Since the Opel Corsa’s birth in 1982, about 12.4 million models have found homes worldwide. South Africa received the nameplate from the second generation onwards and 152 000 were sold locally. Initially, the Corsa was geared towards trendy upstarts and newly licensed drivers. But along with its peers in the B-segment, it’s evolved into a decidedly more grown-up machine with a slightly premium air.
The latest iteration of the model was launched in the Western Cape last week. Let’s be honest. Its predecessor never really set the bar high. My recent memory of that model was at an Opel engine derivative launch in 2013. The turbocharged mill under the hood was up to the job, but the rest of the car felt incredibly outdated from behind the wheel. This latest-generation model is a massive improvement in terms of refinement, quality and performance, although I think they might have taken a small step back in the styling department. I hear you protesting: “But that front end is great!” I agree. Like its smaller sibling, the Adam, it has a cheeky and dynamic face. From the side profile it seems waning interest overcame the design team. Apart from a single character line, you’d struggle to distinguish it from the old one.
Anyway, the advancement in other aspects might be enough to outweigh the underwhelming exterior elements. The biggest enhancement you’ll spot is the new fascia. It finally looks contemporary and it feels plush, with classy finishing that is pleasing to the touch. Gone are those coarse and nasty plastics. Higher-grade models get niceties such as a leather steering wheel. But urethane covers on the lesser versions don’t feel as icky as they tend to on other cars. Buyers have a choice of two petrol engines: a 1.4-litre and 1.0-litre. For now, only the latter is available and you’ll have to wait about two months for the normally-aspirated choice — which is also only available in automatic guise. But unless you really want the convenience of two-pedals, we recommend you opt for the more modern 1.0-litre instead.
Pay attention, rival manufacturers with three-cylinder turbocharged engines. This is a sweet example of how it should be done. This power source is full of fizz and keeps up the momentum in all conditions. And the levels of smoothness defy belief. On the deserted back roads of the province, we had opportunities to explore a little further than the precipice of the national limit. And the little engine maintained comfortable cruising speeds and never felt strained. Another revelation is that gearbox. Snap changes in most manual Opel models often resulted in a sound not unlike a bag of bolts being sucked into a vacuum cleaner. This is no longer the case. Shifts are snappy and direct, with no unnerving reluctance. A new chassis does duty underneath. And this word “new” isn’t used lightly. It’s not an evolution of the old architecture — not a single component is shared with the outgoing model. Those are Opel’s words. And if you’ve ever driven the old Corsa — OPC aside — you’ll know why they’re so keen to distance themselves from it.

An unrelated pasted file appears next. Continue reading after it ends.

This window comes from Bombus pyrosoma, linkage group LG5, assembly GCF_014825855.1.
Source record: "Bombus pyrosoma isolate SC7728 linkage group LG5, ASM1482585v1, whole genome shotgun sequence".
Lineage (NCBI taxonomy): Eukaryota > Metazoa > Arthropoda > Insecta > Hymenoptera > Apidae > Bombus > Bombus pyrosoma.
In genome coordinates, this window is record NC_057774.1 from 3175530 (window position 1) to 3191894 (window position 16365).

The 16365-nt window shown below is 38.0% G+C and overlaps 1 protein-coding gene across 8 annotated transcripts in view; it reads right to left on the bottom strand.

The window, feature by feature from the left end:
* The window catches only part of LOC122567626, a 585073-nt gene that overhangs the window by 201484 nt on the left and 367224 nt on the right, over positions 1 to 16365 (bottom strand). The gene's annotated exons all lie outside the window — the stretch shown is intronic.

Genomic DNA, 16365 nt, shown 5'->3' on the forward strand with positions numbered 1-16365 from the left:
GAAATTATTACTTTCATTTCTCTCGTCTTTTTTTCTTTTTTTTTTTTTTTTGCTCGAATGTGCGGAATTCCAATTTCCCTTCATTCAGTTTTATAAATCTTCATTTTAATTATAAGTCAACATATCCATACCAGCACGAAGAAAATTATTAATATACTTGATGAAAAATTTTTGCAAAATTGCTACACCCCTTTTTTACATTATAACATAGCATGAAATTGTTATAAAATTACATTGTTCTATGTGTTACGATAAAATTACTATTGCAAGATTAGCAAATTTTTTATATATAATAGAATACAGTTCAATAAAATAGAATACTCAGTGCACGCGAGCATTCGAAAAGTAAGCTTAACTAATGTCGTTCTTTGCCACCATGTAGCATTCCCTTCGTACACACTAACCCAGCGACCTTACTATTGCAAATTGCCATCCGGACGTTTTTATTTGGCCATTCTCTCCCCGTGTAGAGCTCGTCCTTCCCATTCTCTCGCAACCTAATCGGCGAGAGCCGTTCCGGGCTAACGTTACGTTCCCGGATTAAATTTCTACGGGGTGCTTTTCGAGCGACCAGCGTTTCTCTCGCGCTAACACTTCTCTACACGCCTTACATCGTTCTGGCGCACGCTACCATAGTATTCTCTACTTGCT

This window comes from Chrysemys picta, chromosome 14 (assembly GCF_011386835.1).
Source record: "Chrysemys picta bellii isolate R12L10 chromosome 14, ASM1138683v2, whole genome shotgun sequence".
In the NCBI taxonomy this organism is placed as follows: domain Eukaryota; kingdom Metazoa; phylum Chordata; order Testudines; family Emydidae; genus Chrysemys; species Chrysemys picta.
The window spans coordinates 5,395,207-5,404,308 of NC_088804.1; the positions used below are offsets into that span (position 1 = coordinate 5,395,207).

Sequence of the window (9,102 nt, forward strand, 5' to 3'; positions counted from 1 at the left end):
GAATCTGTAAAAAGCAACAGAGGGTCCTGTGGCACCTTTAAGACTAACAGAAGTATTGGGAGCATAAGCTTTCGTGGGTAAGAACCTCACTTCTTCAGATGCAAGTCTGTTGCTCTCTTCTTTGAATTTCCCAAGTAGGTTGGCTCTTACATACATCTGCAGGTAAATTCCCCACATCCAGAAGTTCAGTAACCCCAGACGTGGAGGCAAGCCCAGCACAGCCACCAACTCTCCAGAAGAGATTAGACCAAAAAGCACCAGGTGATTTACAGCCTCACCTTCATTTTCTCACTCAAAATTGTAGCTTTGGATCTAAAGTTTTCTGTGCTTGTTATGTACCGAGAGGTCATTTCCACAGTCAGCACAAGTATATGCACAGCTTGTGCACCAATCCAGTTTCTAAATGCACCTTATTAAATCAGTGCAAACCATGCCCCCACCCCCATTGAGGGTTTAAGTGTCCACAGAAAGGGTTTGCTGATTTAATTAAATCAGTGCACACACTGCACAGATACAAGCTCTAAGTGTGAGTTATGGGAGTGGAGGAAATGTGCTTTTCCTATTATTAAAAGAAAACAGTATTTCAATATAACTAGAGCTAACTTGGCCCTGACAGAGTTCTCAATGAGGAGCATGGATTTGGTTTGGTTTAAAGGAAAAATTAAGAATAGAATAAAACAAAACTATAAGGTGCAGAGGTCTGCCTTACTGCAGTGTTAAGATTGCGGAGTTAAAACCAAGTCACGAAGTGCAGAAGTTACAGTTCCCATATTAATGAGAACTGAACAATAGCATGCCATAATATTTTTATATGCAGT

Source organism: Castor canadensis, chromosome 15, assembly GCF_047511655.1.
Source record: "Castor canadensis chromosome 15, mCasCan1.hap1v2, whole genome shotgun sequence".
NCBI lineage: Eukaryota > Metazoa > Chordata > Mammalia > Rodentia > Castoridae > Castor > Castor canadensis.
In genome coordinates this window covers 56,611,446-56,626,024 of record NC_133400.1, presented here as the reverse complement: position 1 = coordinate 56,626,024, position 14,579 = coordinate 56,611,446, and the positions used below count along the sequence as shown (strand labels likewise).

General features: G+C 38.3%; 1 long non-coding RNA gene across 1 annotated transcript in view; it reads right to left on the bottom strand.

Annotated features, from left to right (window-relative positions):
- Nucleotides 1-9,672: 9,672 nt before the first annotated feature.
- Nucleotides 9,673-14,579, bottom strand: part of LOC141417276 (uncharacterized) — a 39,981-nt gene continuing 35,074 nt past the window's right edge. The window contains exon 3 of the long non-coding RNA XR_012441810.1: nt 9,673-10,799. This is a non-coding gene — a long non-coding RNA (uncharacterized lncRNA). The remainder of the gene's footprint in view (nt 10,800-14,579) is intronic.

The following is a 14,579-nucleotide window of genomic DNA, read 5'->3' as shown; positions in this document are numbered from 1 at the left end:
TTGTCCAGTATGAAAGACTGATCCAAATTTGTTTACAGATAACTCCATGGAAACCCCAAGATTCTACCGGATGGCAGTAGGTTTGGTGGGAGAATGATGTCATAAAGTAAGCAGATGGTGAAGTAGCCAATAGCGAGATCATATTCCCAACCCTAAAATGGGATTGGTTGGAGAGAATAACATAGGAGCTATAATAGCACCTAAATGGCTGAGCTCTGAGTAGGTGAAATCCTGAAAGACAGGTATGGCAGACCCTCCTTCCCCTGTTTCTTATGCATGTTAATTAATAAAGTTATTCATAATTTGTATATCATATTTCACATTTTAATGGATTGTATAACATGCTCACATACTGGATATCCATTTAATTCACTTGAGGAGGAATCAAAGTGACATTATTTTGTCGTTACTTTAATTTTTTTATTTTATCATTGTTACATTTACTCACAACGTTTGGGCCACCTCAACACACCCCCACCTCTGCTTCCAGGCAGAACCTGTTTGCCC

These changes result in an experience that is assuring, composed and sure-footed. It feels very much like the venerable Volkswagen Polo. The new Corsa calmly shrugs off heavy-handed antics and abrupt directional changes. At higher speeds it seemed unfazed by Cape crosswinds and varying road surfaces. Almost all the players in this segment have adopted digital interface technologies, because greater emphasis on gadgetry is what we want. The Corsa comes to the party with Opel’s IntelliLink touchscreen, which works rather well. You can specify assistance features that are usually the preserve of pricier cars. Blindspot monitoring and Opel’s advanced park assist are part of various option packages. Prices start at R185500 for the Essentia. That’s nearly R10 000 cheaper than what the outgoing one started at. But note that this entry-level offering has no air-conditioning. The Enjoy (R216 200) is more generously equipped with Bluetooth, steering-mounted audio controls and IntelliLink. The top-tier Cosmo (R236 300) has niceties such as cruise control, climate control and smarter interior appointments.
As we’ve mentioned, the new Corsa is a vast improvement on its predecessor. But it’s also a sign of things to come. Parent company General Motors plans to plough as much as 4-billion Euros into the Opel brand by 2016. If the Corsa is proof of the progress Opel is capable of, then it’s very easy to believe its mandate to become the new Germans — as extolled by the ad campaigns.
Power: 85kW at 5000rpm
Torque: 170Nm at 1800rpm
0 -100 km/h: 10. 3 seconds
Top Speed: 195km/h
Fuel Consumption: 5l/100km (claimed)
Price: From R185 500